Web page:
Sunday, May 21, 2006

Lovecraft's Providence: Crawford Street Bridge, Part 1

Back in HPL's day, the city’s three rivers [1] were completely covered by the massive Crawford Street Bridge. The original bridge was built in the 1890s, and it was expanded progressively over the next 30 years to provide more space downtown for roads, trolleys, and parking.

By 1930, the rivers lay hidden under the world’s widest bridge — a slab of concrete 1,147 feet wide, barely recognizable as anything other than a roadway or parking lot.

That's the way Lovecraft would know it - years of road construction to bury the river beneath concrete. He passed in 1937.

Beginning in 1982, a redevelopment project reclaimed part of the waterfront to build Waterplace Park, an outdoor amphitheater and public gathering place. [2] In later phases, city planners redirected the three rivers, removed the concrete decking, and built seven new bridges.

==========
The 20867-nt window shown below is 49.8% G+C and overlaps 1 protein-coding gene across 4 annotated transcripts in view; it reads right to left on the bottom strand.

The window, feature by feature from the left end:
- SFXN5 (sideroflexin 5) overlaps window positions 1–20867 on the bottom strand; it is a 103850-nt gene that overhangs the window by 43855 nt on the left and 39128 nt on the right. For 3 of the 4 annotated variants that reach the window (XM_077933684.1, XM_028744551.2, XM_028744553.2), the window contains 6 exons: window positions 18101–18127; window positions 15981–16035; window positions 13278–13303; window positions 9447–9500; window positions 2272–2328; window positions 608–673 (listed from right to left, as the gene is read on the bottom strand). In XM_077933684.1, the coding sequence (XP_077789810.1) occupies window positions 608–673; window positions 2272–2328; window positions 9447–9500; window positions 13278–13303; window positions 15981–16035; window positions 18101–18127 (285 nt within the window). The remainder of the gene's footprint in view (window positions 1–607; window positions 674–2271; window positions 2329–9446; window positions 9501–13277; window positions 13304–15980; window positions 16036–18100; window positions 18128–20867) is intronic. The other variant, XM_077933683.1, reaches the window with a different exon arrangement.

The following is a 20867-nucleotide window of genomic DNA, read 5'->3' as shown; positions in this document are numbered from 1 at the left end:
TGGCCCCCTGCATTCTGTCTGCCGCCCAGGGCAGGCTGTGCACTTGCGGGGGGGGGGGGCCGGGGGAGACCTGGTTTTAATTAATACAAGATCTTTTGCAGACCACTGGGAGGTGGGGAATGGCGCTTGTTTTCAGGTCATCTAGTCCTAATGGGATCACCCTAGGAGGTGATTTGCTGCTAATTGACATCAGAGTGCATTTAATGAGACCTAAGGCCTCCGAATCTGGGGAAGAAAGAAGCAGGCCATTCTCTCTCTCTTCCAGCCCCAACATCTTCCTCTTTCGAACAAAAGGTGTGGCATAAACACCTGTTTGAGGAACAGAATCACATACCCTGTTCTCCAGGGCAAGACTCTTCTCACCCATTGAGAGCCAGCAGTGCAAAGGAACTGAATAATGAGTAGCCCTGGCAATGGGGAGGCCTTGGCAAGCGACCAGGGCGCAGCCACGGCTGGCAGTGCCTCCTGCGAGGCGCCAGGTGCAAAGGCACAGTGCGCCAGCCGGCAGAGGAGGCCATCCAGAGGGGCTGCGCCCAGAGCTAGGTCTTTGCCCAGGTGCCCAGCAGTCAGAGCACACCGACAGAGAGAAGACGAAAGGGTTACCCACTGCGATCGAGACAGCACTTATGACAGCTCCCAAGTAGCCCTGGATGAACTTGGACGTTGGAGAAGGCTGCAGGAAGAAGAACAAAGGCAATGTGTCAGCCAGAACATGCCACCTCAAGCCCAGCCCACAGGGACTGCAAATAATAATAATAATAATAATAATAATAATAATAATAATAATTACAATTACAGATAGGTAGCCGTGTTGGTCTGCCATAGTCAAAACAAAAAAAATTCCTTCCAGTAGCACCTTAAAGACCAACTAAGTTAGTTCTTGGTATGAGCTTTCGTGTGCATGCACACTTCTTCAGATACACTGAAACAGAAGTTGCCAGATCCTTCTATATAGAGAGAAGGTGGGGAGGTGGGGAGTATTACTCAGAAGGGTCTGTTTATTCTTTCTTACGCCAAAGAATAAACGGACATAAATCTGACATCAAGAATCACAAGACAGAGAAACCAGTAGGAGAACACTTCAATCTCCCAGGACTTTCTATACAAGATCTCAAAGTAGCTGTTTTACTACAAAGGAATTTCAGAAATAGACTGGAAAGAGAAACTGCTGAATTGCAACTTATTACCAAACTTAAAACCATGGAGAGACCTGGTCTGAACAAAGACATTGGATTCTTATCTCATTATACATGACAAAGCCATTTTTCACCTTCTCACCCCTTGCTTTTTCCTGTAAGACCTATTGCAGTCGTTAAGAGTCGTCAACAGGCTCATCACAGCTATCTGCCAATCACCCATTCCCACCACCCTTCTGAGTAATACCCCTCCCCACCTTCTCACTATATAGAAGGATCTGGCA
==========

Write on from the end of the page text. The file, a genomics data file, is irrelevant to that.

The last piece of decking over the Providence River was removed in October 1995, exposing the waterways in downtown Providence for the first time in a century.

One wonders if HPL would be pleased. I think so. He was an advocate of preserving the past. Though he loathed (unlike Derleth who admired) Thoreau, HPL certainly loved the woods, hiking, and biking. I think he would have been an advocate of preserving nature and integrating with nature to rpeserve biodiversity.

1 The rivers are Woonasquatucket and Moshasseck which join at Washington Street in the heart of the city to make the Providence River.

2 Providence is like most major American cities in reclaiming the river or lake fronts to make them pedestrian and commerce malls. Chrispy has seen where Indianapolis, Cincinnatti, Nashville, and now Louisville (my home town) has taken old railroad or obslolete auto bridges and made them pedestrian pedways, and $ millions spent to remove sand dredgers, junkyards, and other eyesores to landscape with grass and playgrounds and restaraunts.

(Part 2, a scene from HPL's teen years of Crawford Street Bridge)

1 comment:

Michelle said...


For some reason this sets my mind awash with dank mysteries, the crawling spawn of subterranean rivers...


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